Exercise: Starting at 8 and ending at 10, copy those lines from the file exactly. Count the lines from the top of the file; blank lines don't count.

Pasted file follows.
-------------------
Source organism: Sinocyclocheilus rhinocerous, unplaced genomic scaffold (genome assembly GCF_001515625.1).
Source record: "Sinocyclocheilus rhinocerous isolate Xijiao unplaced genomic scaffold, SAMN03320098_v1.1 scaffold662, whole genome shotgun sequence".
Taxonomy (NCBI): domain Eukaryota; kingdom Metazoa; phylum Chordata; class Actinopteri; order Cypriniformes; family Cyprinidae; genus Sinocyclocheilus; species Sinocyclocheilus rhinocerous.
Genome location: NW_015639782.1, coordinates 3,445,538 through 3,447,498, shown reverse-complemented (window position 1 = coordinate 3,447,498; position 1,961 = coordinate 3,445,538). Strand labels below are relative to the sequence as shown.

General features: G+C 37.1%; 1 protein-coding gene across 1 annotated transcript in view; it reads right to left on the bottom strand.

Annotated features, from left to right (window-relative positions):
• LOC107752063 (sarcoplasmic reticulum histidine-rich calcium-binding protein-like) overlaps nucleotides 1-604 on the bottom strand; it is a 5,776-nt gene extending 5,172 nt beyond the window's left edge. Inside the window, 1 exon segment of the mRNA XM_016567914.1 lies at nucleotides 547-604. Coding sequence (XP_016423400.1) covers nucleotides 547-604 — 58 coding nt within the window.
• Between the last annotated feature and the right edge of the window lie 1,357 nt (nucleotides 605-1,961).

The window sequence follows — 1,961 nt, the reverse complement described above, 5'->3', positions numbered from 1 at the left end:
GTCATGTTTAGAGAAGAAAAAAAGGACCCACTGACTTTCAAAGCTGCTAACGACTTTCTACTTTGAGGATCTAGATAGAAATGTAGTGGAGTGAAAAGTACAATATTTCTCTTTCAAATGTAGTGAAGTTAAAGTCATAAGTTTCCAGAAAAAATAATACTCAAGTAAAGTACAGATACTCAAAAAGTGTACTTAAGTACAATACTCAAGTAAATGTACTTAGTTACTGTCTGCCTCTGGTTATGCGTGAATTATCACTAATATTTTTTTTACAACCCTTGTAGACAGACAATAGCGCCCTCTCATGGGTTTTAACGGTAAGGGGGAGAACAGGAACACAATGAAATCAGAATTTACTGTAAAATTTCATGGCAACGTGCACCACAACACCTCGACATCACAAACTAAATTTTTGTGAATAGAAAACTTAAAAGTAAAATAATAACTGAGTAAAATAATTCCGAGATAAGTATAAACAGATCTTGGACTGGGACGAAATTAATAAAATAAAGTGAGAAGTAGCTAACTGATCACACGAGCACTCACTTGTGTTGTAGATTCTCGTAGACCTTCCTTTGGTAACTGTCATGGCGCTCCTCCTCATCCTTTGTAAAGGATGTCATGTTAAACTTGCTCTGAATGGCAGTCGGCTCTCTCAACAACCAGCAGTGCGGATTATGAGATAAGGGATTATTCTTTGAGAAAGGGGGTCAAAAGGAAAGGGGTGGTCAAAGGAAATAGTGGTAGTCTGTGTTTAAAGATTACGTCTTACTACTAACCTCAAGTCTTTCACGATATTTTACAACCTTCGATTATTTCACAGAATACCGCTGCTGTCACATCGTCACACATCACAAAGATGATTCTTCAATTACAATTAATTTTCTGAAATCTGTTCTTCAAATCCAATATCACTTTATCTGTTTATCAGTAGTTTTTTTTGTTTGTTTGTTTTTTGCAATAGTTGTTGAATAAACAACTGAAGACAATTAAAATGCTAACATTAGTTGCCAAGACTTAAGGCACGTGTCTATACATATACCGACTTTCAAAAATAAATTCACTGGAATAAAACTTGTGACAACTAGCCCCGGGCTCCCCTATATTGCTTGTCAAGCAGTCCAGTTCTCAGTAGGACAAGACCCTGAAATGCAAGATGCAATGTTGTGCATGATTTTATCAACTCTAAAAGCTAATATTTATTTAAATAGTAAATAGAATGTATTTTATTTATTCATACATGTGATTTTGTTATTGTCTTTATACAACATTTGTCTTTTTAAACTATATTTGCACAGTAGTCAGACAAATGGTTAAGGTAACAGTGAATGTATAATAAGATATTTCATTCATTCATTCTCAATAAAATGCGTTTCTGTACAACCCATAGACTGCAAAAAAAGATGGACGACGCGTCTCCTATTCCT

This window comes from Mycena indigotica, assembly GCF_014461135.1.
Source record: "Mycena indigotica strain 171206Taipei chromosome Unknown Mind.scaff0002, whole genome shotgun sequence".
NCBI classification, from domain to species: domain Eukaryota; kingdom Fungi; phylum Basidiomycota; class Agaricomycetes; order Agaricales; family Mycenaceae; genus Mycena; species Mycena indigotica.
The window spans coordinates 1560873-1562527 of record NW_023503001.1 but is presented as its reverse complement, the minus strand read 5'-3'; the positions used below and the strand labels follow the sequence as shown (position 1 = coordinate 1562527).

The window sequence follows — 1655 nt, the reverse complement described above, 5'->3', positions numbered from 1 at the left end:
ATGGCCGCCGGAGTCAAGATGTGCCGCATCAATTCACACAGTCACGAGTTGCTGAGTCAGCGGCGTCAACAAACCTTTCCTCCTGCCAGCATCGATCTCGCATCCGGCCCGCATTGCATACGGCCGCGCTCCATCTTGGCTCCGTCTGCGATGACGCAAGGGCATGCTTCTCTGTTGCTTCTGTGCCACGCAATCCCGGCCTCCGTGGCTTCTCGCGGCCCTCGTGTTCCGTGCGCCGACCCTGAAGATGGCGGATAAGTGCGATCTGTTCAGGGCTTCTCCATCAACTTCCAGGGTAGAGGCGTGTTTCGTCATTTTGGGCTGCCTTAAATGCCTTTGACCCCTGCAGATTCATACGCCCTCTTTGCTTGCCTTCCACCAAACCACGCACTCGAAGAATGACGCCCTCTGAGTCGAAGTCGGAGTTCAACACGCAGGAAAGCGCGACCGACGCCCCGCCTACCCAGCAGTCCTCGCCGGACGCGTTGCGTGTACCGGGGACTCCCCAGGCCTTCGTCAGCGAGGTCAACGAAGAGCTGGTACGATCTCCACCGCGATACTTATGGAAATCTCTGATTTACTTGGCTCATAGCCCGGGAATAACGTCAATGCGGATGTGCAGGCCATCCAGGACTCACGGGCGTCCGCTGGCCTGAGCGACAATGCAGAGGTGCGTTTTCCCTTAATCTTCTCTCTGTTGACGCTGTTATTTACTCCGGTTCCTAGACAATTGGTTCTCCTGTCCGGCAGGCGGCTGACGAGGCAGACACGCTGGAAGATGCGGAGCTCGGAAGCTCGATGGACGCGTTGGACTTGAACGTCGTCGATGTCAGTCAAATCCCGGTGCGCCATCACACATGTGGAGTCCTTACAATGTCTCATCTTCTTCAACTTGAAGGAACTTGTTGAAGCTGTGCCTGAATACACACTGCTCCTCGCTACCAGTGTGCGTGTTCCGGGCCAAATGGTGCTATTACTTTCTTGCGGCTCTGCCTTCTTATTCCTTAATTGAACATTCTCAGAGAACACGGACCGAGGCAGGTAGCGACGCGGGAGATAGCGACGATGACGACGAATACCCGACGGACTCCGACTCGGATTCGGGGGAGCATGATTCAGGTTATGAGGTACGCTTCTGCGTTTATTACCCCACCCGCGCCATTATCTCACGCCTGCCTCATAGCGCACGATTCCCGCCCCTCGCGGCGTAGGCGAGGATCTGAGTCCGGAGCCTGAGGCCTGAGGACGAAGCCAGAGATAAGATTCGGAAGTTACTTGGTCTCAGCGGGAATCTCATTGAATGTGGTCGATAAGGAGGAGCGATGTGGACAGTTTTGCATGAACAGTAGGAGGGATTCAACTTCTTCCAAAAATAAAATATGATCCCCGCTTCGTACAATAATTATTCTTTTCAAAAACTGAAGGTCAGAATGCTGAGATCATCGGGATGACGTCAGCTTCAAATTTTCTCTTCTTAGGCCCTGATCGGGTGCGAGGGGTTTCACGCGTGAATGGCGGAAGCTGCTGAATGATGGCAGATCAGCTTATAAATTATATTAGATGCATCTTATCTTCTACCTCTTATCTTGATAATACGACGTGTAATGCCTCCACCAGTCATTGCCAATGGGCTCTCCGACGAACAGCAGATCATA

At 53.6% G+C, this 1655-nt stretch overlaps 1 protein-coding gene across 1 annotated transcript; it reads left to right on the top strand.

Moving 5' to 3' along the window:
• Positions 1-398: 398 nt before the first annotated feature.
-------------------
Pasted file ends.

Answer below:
• Between the last annotated feature and the right edge of the window lie 1,357 nt (nucleotides 605-1,961).

The window sequence follows — 1,961 nt, the reverse complement described above, 5'->3', positions numbered from 1 at the left end:
GTCATGTTTAGAGAAGAAAAAAAGGACCCACTGACTTTCAAAGCTGCTAACGACTTTCTACTTTGAGGATCTAGATAGAAATGTAGTGGAGTGAAAAGTACAATATTTCTCTTTCAAATGTAGTGAAGTTAAAGTCATAAGTTTCCAGAAAAAATAATACTCAAGTAAAGTACAGATACTCAAAAAGTGTACTTAAGTACAATACTCAAGTAAATGTACTTAGTTACTGTCTGCCTCTGGTTATGCGTGAATTATCACTAATATTTTTTTTACAACCCTTGTAGACAGACAATAGCGCCCTCTCATGGGTTTTAACGGTAAGGGGGAGAACAGGAACACAATGAAATCAGAATTTACTGTAAAATTTCATGGCAACGTGCACCACAACACCTCGACATCACAAACTAAATTTTTGTGAATAGAAAACTTAAAAGTAAAATAATAACTGAGTAAAATAATTCCGAGATAAGTATAAACAGATCTTGGACTGGGACGAAATTAATAAAATAAAGTGAGAAGTAGCTAACTGATCACACGAGCACTCACTTGTGTTGTAGATTCTCGTAGACCTTCCTTTGGTAACTGTCATGGCGCTCCTCCTCATCCTTTGTAAAGGATGTCATGTTAAACTTGCTCTGAATGGCAGTCGGCTCTCTCAACAACCAGCAGTGCGGATTATGAGATAAGGGATTATTCTTTGAGAAAGGGGGTCAAAAGGAAAGGGGTGGTCAAAGGAAATAGTGGTAGTCTGTGTTTAAAGATTACGTCTTACTACTAACCTCAAGTCTTTCACGATATTTTACAACCTTCGATTATTTCACAGAATACCGCTGCTGTCACATCGTCACACATCACAAAGATGATTCTTCAATTACAATTAATTTTCTGAAATCTGTTCTTCAAATCCAATATCACTTTATCTGTTTATCAGTAGTTTTTTTTGTTTGTTTGTTTTTTGCAATAGTTGTTGAATAAACAACTGAAGACAATTAAAATGCTAACATTAGTTGCCAAGACTTAAGGCACGTGTCTATACATATACCGACTTTCAAAAATAAATTCACTGGAATAAAACTTGTGACAACTAGCCCCGGGCTCCCCTATATTGCTTGTCAAGCAGTCCAGTTCTCAGTAGGACAAGACCCTGAAATGCAAGATGCAATGTTGTGCATGATTTTATCAACTCTAAAAGCTAATATTTATTTAAATAGTAAATAGAATGTATTTTATTTATTCATACATGTGATTTTGTTATTGTCTTTATACAACATTTGTCTTTTTAAACTATATTTGCACAGTAGTCAGACAAATGGTTAAGGTAACAGTGAATGTATAATAAGATATTTCATTCATTCATTCTCAATAAAATGCGTTTCTGTACAACCCATAGACTGCAAAAAAAGATGGACGACGCGTCTCCTATTCCT